|NSS Home Page Nature Sounds Newsletter Winter 1997 Sound Recording Adventures in Antarctica (2)|
Sound Recording Adventures in Antarctica (2): Sounds of Antarctic Glaciers and Rock
by Douglas Quin
(Editor's note: NSS member Doug Quin returned from a recording trip to Antarctica earlier this year. The following article is the second in a series of sound recording adventures from the frozen continent down under.)
November 28, 1996
Paul Langevin, from Jasper, Alberta, is a biologist who studied at the University of Calgary. With a background in mountaineering, Paul had been with the Park Service, but somehow had found his way to Antarctica to work on the LTER Glacier Project. Rather than dealing with tourists and bureaucracy, Paul now dealt with glacier mass, glacial melt, and energy balance at the earth's frozen southern edge. Paul has a wonderful, offbeat sense of humor, and a generous spirit. When he invited me to accompany him on his study rounds to Taylor Glacier, therefore, I jumped at the opportunity. Paul arranged for us to fly out to Taylor, and intimated that I just might run into some extraordinary sounds on our trip. He mentioned a place he called "Singing Rocks," at the terminus of nearby Hughes Glacier, above Lake Bonney. He showed me black and white photos of "ventifacts," large boulders sculpted by the wind into fantastical shapes. In a good wind, I reasoned, such rocks might, indeed, produce nice edge tones. It certainly was worth a visit to see, and to possibly hear, the "Singing Rocks."
On our appointed morning, Paul and I packed, ate a leisurely breakfast, and met up with Rich, our helo pilot. Climbing aboard, we soon were airborne, and Rich whisked us up the frozen valley. It was clearing, and Rich was happy to be flying again, after losing a couple of days to inclement weather.
We flew over a route I had hiked just the day before, passed along the far side of Suess Glacier, over Mummy Pond, past the Matterhorn, Matterhorn Glacier, Lacroix Glacier, and over Lake Bonney, where limnologists had set up camp. Banking around the Bonney Riegel, a promontory at the head of the lake, we could see the tip of a huge icy expanse -- Taylor Glacier! Soon Blood Falls appeared, an iron-rich deposit at the glacier's terminus. The red and orange facade of Blood Falls stood in striking contrast to the monochrome grey and white of surrounding landscape. We touched down near a cairn at Blood Falls. After helping unload gear, Rich quickly was in the air again. He had errands to run, and would return in several hours to pick us up. Now on our own, Paul and I assembled backpacks, crampons, ice auger drill, and survival bag as Rich's helo faded in the distance. Paul was preparing to plant stakes, bamboo poles with green flags, and to take photographs which could document the glacier's movement. For my part, I wanted to submerge a hydrophone and record the sounds of a frozen glacial pond. So Paul and I started off in the direction of an ice-covered tarn, about halfway up the glacier front, behind the ridge of a moraine. I found myself in an otherworldly corner of the universe, with eroded ice all around. To do this, Paul tested the ice, helped me set up, but soon was off, disappearing around the terminus with his green-flagged poles. I settled in to record. I placed my hydrophone six inches below the ice (just half an inch thick where we had broken through), adjusted my headphones, and activated my recorder.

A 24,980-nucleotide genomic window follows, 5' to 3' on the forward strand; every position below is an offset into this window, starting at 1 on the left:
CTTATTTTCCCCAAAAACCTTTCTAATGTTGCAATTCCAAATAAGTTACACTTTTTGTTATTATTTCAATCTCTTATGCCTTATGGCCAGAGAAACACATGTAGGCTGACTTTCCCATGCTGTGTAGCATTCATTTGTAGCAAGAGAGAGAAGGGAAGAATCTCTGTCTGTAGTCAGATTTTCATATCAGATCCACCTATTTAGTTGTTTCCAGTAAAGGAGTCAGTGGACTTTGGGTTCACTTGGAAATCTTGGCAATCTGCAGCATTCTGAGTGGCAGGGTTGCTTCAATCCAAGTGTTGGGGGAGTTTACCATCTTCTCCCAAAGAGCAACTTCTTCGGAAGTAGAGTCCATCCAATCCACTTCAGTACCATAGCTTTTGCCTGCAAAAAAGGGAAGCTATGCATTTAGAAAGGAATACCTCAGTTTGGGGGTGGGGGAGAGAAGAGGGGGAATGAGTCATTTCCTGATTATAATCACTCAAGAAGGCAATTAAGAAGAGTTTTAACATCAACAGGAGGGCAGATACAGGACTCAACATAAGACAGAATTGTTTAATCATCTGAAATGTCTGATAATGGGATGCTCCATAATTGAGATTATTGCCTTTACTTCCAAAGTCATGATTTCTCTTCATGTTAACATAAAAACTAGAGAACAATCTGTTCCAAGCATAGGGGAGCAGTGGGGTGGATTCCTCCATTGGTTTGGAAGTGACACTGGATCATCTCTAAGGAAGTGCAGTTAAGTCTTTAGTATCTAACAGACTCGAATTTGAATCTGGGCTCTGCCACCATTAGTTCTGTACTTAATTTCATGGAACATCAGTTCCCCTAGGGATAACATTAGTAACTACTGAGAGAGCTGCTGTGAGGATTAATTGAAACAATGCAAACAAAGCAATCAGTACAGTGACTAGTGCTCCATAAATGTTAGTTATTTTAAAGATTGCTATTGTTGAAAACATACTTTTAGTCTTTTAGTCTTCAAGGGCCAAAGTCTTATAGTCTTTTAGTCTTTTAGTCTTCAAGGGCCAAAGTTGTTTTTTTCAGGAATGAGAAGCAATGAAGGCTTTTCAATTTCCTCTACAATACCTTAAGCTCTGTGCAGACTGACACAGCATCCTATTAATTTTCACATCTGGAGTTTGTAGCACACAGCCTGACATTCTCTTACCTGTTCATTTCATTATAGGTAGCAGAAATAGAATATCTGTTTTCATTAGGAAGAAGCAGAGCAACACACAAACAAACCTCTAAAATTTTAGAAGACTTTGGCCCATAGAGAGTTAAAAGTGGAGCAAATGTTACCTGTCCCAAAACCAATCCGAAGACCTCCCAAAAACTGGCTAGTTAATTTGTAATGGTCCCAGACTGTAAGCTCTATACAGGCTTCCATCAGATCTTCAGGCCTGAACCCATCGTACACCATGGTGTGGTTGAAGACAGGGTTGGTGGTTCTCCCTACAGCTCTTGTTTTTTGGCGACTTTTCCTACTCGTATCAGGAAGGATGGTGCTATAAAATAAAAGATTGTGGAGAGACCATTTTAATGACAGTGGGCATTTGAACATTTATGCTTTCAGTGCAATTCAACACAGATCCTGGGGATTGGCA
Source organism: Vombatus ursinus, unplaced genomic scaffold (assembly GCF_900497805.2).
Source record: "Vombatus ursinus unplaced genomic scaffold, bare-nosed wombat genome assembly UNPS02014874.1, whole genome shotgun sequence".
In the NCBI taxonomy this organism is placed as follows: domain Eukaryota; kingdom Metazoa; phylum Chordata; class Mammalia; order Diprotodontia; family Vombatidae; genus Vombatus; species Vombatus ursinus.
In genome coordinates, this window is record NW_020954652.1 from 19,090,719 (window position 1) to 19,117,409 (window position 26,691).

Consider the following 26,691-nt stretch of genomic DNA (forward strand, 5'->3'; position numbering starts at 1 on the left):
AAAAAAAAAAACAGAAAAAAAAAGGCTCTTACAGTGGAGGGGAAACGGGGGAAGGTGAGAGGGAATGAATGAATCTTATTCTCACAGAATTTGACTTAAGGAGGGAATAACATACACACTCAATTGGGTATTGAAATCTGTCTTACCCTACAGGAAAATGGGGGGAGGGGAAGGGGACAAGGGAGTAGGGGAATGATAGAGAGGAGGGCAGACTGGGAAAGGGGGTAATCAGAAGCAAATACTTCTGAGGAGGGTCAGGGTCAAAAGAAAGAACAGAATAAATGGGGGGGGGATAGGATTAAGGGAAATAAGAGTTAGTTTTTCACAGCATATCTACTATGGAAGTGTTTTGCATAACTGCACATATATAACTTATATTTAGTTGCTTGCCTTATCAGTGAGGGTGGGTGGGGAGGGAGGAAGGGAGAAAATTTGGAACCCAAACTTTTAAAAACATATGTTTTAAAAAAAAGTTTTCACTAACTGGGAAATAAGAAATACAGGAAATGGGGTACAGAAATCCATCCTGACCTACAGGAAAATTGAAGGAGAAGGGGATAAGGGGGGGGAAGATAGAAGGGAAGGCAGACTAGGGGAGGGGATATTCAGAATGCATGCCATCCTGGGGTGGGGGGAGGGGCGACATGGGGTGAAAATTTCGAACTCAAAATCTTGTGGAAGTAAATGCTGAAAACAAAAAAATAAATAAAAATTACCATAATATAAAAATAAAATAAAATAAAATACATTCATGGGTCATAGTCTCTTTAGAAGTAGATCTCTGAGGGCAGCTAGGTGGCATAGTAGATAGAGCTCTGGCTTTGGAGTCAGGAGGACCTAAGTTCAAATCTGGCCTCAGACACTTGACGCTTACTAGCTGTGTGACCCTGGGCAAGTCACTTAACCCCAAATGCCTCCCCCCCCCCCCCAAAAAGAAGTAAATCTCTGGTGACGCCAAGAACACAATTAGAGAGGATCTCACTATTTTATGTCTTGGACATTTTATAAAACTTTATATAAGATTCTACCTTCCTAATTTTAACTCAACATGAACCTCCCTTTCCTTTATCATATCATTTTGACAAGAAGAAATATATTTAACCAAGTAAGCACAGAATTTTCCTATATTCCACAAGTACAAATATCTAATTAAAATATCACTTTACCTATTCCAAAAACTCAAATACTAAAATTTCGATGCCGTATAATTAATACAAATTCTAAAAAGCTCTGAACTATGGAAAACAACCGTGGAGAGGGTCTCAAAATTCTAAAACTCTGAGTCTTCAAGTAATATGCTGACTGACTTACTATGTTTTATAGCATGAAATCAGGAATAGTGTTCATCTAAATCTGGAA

Above the pond's surface, before starting to record, everything had been tranquil. Below the ice, I thought, conditions would be similar. I had anticipated an afternoon of hearing sparse, singular events: an errant piece of ice breaking off or, if I were lucky, the explosion of calving ice. I was stunned by the sounds which emerged from the icy pond. The quotidian drama of glacial movement is not measured in big bangs. It is a display of discrete choruses; a squeaking, popping, and whistling that occurs over all the glacier. It is a series of intertwined ostinati that play continuously as tension builds and is released. The crackle of the pond's expanding and contracting surface ice came through to me, as did the rumble of meltwater coursing underneath, pushing stones, pebbles and sand along the pond bottom. From time to time, a low, tympanum boom echoed from the deep recesses of the glacier itself. Only occasionally did I hear "overtures" in this symphony of ice and water. But the music from my glacial pond never ceased.